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Former Foreign Affairs and Defence Minister Bill Graham speaks with his son Patrick Graham about the Iraq war, 10 years later, in the father’s Toronto office. (Deborah Baic/The Globe and Mail)
Former Foreign Affairs and Defence Minister Bill Graham speaks with his son Patrick Graham about the Iraq war, 10 years later, in the father’s Toronto office. (Deborah Baic/The Globe and Mail)

The reporter, his foreign-minister father and the war that consumed them Add to ...

PG: What has the world learned about multilateralism? Did anything change after this?

BG: Since the Iraq War, international law and the rules that govern state conduct have changed a lot. … If you enter into a war where it’s not considered legitimate by the international community, you are on very, very dangerous ground.

The difference between the way the Americans have handled Iraq and Syria is not just a difference between Bush and [Barack] Obama. It’s the result of a learning experience that if you flout international law, you’re going to have to pay some consequences.

When Libya came along, Obama made sure that he had a UN mandate – he wasn’t going to intervene without a Security Council resolution and Arab League approval before he acted.

And David Cameron, when justifying the British intervention, said something like, “It’s the right thing to do and it’s the legal thing to do.” States are much more conscious of international legal constraints.

PG: That’s ironic – Bush’s legacy was a stronger international legal framework.

BG: You were in Benghazi [in Libya]. What do you think of that intervention?

PG: People in Benghazi didn’t care much about the law or diplomacy. They just wanted someone to stop [Moammar] Gadhafi. … After Iraq, I had become very anti-intervention, but I was extremely glad to see the NATO planes, as was the entire Benghazi. It was going to be a massacre, that was clear.

Obviously, it’s much easier to be against intervention when neither you nor anyone you know is about to die.

Patrick Graham is a freelance journalist. Bill Graham retired from politics in 2007 and is working on a memoir.

Iraq War timeline

1998

Dec. 16-19: United Nations inspectors withdraw from Baghdad a day after reporting that Iraq is not cooperating with their work. The next day, the United States and Britain launch four days of air strikes.

 

2002

Jan. 29: U.S. President George W. Bush describes Iraq, Iran and North Korea as an “axis of evil” which he claims is armed with weapons of mass destruction and supports terrorism.

Sept. 12: In a speech at the UN, President Bush says, “If Iraq’s regime defies us again, the world must move deliberately and decisively to hold Iraq to account.”

Nov. 8: The U.N. Security Council unanimously approves resolution 1441, giving Iraq a last chance to scrap its weapons of mass destruction or face “serious consequences.”

Nov. 13: Iraq accepts resolution 1441 unconditionally.

Nov. 16-17: Anti-war protests take place across Canada, with the largest gathering (approximately 2,500 people) in Toronto.

Nov. 20: In a speech at the NATO summit in Prague, President Bush says that “the United States will lead a coalition of the willing” to disarm Iraqi President Saddam Hussein. But Prime Minister Jean Chretien sounds a cautionary note, in tune with most of NATO’s European leaders; he says going to war with Iraq should be the decision of the U.N., not the U.S. alone.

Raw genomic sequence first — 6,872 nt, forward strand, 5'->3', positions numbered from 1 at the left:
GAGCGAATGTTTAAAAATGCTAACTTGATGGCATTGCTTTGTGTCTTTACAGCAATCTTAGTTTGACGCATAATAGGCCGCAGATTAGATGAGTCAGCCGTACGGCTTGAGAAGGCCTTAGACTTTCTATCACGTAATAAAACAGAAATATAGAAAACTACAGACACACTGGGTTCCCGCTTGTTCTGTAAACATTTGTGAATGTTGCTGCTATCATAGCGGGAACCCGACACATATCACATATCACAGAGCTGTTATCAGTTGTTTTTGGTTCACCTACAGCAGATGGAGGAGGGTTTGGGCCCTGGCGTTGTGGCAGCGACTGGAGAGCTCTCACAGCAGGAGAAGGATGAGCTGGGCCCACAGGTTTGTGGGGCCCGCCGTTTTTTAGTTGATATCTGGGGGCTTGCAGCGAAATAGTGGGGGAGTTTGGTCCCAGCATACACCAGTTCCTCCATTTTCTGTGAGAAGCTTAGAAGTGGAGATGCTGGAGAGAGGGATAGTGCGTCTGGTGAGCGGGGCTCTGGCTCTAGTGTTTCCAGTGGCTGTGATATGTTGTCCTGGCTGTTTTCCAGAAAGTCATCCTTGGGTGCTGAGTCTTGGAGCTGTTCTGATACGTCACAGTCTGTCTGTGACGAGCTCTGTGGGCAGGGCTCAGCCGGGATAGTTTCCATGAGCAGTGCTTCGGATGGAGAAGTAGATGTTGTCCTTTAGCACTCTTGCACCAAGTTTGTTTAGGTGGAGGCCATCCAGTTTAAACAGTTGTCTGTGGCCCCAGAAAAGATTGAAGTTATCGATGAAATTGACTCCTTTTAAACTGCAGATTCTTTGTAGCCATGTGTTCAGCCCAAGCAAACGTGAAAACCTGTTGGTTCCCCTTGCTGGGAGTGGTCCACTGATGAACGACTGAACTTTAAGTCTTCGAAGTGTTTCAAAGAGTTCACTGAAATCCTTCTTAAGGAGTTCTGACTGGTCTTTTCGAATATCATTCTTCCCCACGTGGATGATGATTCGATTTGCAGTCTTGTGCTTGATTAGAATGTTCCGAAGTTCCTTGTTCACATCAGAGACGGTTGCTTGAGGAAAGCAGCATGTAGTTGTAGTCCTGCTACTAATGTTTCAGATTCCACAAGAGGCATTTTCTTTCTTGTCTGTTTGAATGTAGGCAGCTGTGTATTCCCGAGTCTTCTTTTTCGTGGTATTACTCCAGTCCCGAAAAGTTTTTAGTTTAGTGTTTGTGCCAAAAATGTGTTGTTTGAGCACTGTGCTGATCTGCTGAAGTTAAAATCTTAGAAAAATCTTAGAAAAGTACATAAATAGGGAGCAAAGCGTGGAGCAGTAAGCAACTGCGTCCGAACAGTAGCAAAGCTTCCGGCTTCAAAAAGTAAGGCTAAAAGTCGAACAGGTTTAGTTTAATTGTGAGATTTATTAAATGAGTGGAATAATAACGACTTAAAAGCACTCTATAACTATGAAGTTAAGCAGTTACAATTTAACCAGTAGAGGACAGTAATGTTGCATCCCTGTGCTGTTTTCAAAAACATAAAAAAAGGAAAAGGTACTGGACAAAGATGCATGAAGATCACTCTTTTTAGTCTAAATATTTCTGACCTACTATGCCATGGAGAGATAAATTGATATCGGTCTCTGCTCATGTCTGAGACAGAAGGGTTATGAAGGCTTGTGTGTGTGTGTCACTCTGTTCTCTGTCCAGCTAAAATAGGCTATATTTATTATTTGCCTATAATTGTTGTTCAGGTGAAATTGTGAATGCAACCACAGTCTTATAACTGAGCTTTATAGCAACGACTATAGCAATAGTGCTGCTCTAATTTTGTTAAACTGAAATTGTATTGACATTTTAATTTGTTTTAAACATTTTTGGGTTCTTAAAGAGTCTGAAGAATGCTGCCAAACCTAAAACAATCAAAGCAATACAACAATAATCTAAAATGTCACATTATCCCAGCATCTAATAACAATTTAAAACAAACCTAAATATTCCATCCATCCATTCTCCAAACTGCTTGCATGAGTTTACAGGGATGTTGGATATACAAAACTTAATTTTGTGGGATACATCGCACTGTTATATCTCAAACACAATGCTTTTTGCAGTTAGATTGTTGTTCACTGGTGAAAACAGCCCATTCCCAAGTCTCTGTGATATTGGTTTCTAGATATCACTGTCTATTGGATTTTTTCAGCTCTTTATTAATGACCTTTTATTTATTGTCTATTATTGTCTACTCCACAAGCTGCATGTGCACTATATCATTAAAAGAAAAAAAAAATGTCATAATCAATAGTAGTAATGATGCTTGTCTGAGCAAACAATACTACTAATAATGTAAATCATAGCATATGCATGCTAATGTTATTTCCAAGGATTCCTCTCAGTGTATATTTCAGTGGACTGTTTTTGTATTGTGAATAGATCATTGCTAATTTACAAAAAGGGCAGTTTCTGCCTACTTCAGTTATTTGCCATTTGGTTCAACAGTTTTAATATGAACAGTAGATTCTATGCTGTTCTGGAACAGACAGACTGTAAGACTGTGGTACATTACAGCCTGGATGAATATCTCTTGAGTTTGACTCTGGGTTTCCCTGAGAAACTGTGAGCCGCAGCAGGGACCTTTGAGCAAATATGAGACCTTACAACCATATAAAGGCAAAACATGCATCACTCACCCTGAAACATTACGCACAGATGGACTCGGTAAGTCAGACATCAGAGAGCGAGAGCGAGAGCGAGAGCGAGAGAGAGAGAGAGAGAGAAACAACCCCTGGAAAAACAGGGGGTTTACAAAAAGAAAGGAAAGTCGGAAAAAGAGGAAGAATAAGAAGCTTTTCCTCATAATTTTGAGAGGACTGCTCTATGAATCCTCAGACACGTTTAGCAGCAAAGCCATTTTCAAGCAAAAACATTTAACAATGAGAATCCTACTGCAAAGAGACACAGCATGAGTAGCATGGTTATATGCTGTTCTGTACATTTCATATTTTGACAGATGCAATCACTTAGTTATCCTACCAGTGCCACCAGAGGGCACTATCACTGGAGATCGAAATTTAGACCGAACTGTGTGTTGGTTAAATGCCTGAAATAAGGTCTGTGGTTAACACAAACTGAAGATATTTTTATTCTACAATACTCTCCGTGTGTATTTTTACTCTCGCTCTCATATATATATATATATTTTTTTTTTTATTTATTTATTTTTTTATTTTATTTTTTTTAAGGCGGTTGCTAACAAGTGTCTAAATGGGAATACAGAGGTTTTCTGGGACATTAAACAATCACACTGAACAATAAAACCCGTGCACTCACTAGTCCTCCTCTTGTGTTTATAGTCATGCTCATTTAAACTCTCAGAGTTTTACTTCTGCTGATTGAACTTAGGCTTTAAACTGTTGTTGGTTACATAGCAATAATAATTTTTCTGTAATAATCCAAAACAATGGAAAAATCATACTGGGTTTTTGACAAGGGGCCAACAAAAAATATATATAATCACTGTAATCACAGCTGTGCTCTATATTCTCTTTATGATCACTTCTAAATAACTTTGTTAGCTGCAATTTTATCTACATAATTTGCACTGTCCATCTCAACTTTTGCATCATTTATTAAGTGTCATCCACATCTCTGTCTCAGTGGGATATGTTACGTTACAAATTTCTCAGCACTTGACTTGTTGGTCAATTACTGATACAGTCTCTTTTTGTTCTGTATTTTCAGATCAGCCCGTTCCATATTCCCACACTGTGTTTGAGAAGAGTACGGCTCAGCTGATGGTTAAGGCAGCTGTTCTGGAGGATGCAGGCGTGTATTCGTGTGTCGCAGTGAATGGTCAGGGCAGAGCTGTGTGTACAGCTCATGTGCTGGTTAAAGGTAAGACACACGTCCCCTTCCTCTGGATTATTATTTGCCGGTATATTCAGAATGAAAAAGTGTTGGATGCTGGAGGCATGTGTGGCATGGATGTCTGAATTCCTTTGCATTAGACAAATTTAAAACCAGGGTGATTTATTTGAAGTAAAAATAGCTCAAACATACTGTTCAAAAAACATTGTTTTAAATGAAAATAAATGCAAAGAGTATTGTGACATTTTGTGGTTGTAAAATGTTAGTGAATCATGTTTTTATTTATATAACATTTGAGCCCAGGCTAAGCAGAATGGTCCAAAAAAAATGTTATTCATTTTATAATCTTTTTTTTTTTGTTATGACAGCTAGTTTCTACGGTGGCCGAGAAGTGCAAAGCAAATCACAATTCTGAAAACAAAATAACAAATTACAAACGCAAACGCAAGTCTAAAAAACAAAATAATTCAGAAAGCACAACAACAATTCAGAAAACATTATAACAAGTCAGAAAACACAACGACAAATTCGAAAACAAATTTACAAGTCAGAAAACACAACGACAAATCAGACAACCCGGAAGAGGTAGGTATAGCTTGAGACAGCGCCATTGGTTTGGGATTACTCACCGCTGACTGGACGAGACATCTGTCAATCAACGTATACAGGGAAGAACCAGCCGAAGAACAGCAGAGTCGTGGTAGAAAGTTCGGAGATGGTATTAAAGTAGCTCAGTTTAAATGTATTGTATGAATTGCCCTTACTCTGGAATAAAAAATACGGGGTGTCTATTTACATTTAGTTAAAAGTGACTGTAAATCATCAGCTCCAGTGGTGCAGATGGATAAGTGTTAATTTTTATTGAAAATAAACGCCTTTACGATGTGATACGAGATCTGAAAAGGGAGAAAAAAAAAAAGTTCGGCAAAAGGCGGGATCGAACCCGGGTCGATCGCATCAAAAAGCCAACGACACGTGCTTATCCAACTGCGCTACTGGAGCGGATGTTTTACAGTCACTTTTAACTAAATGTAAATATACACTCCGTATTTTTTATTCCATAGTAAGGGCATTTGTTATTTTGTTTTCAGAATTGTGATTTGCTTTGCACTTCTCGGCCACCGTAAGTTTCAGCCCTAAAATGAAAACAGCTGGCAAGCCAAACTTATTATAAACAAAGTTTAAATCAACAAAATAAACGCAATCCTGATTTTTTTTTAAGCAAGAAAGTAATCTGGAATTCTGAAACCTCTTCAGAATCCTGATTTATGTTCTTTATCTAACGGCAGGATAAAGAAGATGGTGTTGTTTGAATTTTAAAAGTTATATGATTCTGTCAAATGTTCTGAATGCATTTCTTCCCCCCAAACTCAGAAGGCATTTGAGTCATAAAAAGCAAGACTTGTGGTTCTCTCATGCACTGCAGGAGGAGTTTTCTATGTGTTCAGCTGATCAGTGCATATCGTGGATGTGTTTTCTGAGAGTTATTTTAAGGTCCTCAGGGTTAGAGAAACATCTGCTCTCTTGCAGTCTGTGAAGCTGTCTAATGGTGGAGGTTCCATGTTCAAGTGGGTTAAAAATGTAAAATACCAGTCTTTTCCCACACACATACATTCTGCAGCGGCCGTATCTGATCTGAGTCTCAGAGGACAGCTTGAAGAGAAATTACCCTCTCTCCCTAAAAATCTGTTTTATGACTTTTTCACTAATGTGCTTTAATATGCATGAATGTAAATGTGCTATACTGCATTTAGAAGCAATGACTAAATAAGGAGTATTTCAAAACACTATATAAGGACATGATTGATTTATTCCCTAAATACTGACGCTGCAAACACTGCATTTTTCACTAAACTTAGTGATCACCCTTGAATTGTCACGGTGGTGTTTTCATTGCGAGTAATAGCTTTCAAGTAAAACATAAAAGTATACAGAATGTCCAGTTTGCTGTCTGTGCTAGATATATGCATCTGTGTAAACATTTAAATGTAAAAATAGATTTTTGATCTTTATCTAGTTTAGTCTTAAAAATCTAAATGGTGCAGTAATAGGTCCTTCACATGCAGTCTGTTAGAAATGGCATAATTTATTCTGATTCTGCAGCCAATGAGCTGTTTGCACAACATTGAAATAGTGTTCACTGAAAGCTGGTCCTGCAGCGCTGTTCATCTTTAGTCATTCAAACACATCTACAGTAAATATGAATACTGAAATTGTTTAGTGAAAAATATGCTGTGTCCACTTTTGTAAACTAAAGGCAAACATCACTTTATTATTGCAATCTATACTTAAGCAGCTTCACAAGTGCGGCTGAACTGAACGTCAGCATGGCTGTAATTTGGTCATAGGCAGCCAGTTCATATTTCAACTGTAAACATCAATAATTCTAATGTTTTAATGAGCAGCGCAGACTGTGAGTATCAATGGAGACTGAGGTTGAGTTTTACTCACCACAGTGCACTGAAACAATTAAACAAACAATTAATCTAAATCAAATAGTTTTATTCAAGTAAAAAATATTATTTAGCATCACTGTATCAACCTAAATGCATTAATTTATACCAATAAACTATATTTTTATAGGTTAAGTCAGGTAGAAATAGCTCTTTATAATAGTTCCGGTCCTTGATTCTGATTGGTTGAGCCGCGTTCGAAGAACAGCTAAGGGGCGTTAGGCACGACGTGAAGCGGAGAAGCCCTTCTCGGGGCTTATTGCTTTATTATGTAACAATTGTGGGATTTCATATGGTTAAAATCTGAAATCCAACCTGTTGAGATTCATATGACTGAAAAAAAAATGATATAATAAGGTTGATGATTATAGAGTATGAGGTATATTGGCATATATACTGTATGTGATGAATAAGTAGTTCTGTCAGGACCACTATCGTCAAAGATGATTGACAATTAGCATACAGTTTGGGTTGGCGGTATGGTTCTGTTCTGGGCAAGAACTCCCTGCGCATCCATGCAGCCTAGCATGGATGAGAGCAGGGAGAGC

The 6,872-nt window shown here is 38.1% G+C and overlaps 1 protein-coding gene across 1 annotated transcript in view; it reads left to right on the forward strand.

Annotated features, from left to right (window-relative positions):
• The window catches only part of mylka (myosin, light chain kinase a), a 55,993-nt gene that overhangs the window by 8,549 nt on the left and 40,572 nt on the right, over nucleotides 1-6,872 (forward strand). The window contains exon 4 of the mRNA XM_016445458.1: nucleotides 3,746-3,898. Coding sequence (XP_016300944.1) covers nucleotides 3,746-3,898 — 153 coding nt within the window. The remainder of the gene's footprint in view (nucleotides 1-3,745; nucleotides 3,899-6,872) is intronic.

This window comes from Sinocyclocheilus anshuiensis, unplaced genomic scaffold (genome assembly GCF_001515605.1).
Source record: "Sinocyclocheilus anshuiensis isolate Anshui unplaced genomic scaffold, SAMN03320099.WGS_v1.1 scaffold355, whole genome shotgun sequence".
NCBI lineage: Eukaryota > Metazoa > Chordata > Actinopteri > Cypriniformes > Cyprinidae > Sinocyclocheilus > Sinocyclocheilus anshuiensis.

2003

Jan. 28: In his State of the Union address, President Bush reaffirms his intention to lead a coalition to disarm President Hussein “for the safety of our people, and for the peace of the world.”

Jan. 28: Weapons inspectors, headed by Hans Blix, criticize Iraq for not genuinely accepting UN resolutions demanding its disarmament. Iraqi presidential advisor Lt.-Gen. Amir Rashid responds by saying his government has been co-operating with inspectors “with all our capacity.”

Feb. 5: In a dramatic 83-minute speech at the UN, U.S. Secretary of State Colin Powell explains the American case for war on Iraq, unveiling new evidence that Baghdad has been flouting demands for disarmament, attempting to conceal banned weapons and keeping ties to al-Qaeda Islamist militants. A top Iraqi official denounces the report as “a typical American show” based on faked evidence.

Feb. 15: The U.S. is increasingly isolated over its possible invasion of Iraq. Millions march in anti-war protests around the world.

March 17: Prime Minister Jean Chretien declares (to a standing ovation from Liberal, Bloc Québeçois and NDP MPs) that Canada will not join in waging war against Iraq. The U.S., Britain and Spain, however, abandon efforts at an international endorsement for war against Iraq. President Bush gives President Hussein 48 hours to leave the country.

March 19: The U.S. launches thousands of cruise missile strikes and air attacks on hundreds of targets in Iraq. The next day, eight British and four U.S. troops become the first known casualties on the coalition side when their helicopter crashes in Kuwait.

Compiled by Stephanie Chambers

Sources: Agence France-Presse, Associated Press, Reuters, The Globe and Mail

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